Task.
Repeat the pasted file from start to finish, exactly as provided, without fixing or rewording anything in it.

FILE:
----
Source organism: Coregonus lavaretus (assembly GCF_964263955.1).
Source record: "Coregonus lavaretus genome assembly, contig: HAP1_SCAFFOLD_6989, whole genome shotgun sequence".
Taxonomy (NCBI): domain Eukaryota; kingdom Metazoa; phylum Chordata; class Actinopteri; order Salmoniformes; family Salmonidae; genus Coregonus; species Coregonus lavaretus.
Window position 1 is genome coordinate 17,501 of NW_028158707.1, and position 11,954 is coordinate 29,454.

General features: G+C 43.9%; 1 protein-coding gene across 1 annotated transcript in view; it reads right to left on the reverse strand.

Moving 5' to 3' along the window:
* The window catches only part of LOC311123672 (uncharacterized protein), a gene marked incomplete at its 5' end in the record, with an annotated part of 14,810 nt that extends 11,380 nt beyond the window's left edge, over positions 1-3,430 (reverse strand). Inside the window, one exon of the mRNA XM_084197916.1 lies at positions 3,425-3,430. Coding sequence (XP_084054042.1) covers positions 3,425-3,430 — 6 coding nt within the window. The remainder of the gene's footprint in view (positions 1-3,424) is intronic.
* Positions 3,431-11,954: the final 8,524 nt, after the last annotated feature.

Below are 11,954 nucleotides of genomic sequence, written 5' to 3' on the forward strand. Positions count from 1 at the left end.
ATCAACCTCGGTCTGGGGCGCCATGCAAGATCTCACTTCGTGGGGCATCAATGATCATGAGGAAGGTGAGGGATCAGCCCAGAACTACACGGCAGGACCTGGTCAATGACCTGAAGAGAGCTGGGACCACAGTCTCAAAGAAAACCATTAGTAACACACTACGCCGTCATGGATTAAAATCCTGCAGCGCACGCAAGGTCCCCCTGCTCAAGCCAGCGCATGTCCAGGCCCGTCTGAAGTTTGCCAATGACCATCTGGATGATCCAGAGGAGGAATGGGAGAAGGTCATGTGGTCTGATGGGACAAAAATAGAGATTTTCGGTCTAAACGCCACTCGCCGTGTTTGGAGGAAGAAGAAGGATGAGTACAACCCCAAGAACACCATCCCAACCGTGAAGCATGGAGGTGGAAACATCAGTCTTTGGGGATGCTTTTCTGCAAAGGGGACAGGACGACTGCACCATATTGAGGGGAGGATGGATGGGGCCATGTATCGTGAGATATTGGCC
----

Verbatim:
Source organism: Coregonus lavaretus (assembly GCF_964263955.1).
Source record: "Coregonus lavaretus genome assembly, contig: HAP1_SCAFFOLD_6989, whole genome shotgun sequence".
Taxonomy (NCBI): domain Eukaryota; kingdom Metazoa; phylum Chordata; class Actinopteri; order Salmoniformes; family Salmonidae; genus Coregonus; species Coregonus lavaretus.
Window position 1 is genome coordinate 17,501 of NW_028158707.1, and position 11,954 is coordinate 29,454.

General features: G+C 43.9%; 1 protein-coding gene across 1 annotated transcript in view; it reads right to left on the reverse strand.

Moving 5' to 3' along the window:
* The window catches only part of LOC311123672 (uncharacterized protein), a gene marked incomplete at its 5' end in the record, with an annotated part of 14,810 nt that extends 11,380 nt beyond the window's left edge, over positions 1-3,430 (reverse strand). Inside the window, one exon of the mRNA XM_084197916.1 lies at positions 3,425-3,430. Coding sequence (XP_084054042.1) covers positions 3,425-3,430 — 6 coding nt within the window. The remainder of the gene's footprint in view (positions 1-3,424) is intronic.
* Positions 3,431-11,954: the final 8,524 nt, after the last annotated feature.

Below are 11,954 nucleotides of genomic sequence, written 5' to 3' on the forward strand. Positions count from 1 at the left end.
ATCAACCTCGGTCTGGGGCGCCATGCAAGATCTCACTTCGTGGGGCATCAATGATCATGAGGAAGGTGAGGGATCAGCCCAGAACTACACGGCAGGACCTGGTCAATGACCTGAAGAGAGCTGGGACCACAGTCTCAAAGAAAACCATTAGTAACACACTACGCCGTCATGGATTAAAATCCTGCAGCGCACGCAAGGTCCCCCTGCTCAAGCCAGCGCATGTCCAGGCCCGTCTGAAGTTTGCCAATGACCATCTGGATGATCCAGAGGAGGAATGGGAGAAGGTCATGTGGTCTGATGGGACAAAAATAGAGATTTTCGGTCTAAACGCCACTCGCCGTGTTTGGAGGAAGAAGAAGGATGAGTACAACCCCAAGAACACCATCCCAACCGTGAAGCATGGAGGTGGAAACATCAGTCTTTGGGGATGCTTTTCTGCAAAGGGGACAGGACGACTGCACCATATTGAGGGGAGGATGGATGGGGCCATGTATCGTGAGATATTGGCC